Wide Open School at the Hayward Gallery
Review by Gloriana Riggioni
It is a common misconception to think that the study of art is what makes a good artist. Sure enough, to be acquainted with the history, symbolic language and techniques of the field helps an artist to understand why and how certain practices are deemed ‘good art’ - all artwork is best appreciated with knowledge of its context. When it comes to the creation of new art, however, the context, as much as the form, is something as yet to be discovered and explored. It is therefore the artist’s acquaintance with the world that takes precedence during the creative process: body, neighbourhood, culture and counterculture, the living planet, the cosmos and beyond; it all forms part of a rich weave of experience, against which the study of past and current art forms is but a limited subject. Defined as it is by constant reinvention, artistic production relies on original observation of the context; original thinking and experimentation that unmask or subvert in some way the fabric of the world. There is consequently no amount of acquaintance with techniques or art history that can substitute a genuine impulse to explore.
If one may be so bold as to suggest a possible outcome where (deliberately) none have been prescribed, the experiment currently taking place at the Hayward Gallery is at the point of laying bare once and for all the above misconception. The Wide Open School is no exercise in didactics, nor does it have an active focus in the subject of art per se; yet for the space of one month between mid June and mid July, the general public will have the chance to become intimately acquainted with the production of some of the most interesting art on offer. More than 100 artists (including household names such as Tracey Emin and Antony Gormley, as well as a wide variety of national and international faces) have been charged with the task of conveying to their audience the full extent of their creative process, the result of which is as far and wide a mélange of human pursuits as ever was found under one roof.
From straight forward talks to fully immersive happenings, each ‘lesson’ marks the opening of a direct channel between artists and viewers which allows everyone involved to take part in an inventive journey through their field of choice. According to Ralph Rugoff, Director of the Gallery, “you certainly don’t need to be interested primarily in the arts; most of the classes are about other subjects – from mountaineering to meditation, from high finance to critiques of capitalism. And perhaps the most important content will be learning about the different ways that artists approach a subject, how they develop ideas and raise unexpected questions. ” It is thus a journey which spans its subject from the initial quest for knowledge, the resulting inspiration and creative impulses, down to the active execution of artwork.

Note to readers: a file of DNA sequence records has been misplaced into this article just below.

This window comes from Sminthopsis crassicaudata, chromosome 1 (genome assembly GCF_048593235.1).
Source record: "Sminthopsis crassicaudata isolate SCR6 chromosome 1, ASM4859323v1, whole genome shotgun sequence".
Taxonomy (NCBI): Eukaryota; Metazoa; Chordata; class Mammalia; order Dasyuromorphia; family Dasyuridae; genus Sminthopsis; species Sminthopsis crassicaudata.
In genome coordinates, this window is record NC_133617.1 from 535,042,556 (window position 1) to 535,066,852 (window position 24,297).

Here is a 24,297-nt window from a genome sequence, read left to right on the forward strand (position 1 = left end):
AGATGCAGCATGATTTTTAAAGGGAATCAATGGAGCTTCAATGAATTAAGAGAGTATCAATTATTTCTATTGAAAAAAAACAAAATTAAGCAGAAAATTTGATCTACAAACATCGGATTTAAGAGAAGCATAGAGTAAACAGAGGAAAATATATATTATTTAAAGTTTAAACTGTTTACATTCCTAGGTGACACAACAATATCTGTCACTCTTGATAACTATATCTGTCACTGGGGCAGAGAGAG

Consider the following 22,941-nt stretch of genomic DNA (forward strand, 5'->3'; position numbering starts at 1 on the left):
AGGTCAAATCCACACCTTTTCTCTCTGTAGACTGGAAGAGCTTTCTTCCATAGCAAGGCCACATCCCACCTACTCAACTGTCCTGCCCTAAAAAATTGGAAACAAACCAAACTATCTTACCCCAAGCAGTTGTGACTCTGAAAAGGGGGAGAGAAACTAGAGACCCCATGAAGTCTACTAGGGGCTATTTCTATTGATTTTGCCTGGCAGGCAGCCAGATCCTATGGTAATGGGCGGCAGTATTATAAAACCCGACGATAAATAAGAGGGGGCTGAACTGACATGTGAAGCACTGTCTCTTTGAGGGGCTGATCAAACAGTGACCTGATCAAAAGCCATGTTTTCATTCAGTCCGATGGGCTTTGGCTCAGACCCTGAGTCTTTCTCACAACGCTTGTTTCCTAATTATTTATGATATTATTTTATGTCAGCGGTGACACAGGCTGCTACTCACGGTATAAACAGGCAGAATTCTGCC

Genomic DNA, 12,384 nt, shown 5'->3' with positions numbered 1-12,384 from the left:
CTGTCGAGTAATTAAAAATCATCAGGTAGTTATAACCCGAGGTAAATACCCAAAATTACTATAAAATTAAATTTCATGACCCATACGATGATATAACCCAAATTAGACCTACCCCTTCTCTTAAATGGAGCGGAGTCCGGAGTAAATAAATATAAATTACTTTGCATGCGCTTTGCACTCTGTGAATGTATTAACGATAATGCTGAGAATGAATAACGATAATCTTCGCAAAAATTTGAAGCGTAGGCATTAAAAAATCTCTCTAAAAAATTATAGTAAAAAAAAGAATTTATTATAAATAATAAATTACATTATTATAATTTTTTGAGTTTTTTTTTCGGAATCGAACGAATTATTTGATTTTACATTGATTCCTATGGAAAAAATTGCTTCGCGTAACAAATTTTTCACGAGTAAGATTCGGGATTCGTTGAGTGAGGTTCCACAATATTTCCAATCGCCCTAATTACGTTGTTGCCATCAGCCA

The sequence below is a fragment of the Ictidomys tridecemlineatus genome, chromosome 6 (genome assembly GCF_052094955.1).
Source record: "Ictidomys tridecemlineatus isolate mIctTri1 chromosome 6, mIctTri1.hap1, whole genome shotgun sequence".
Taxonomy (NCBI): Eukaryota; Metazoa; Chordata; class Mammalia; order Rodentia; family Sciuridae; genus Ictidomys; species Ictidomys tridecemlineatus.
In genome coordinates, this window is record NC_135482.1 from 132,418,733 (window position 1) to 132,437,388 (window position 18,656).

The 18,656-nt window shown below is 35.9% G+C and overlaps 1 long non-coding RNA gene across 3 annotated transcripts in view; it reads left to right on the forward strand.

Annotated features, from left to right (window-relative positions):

If nothing else, the project does seem to be experimental in the full sense of the word. “Everyone involved is embarking on some kind of learning adventure that doesn’t have a set outcome” is a premise which easily deflects the often expressed scepticism towards the way large institutions tend to prescribe the viewer’s experience of art. “The viewers realise that their responses to the work are a crucial part of its content. So rather than shaping the public’s experience, we really are trying to make that experience as open-ended as it can be.” Speaking during the second ‘school night’, and captivating an audience of several dozens with his characteristically metaphysical approach, Antony Gormley laid out his take on this process of engagement with regards to his own work: “If sculpture is the action of will on substance to transform it into representation, then through the notion of co-production the viewer reattaches meaning to the matter. It’s the real: the first hand experience of the world.”
Perhaps a mark of this experimental nature is the difficulty experienced in defining the whole event. Is it one big happening or a series of them? Is it theory, practice, or a whole new conceptual beast altogether? And given the highly democratic arrangement within some of the lessons, who, ultimately, is the artist? It is evident that giving it a name tag would do the ‘wide open’ essence of the whole affair a disservice. However, this does not preclude conjecture as to what its stance within the purpose of art might be: “One of the traits that art is often celebrated for is its capacity to change the way we see things, and think about things. Wide Open School can hopefully do something similar without the mediation of art objects.”
In true Renaissance style, an incessant pursuit of knowledge and experience of the world return to be the driving force of inventiveness and originality. Call it art, or simply human creativity, the Wide Open School is no more and no less than an opportunity to explore, to engage, to become inspired.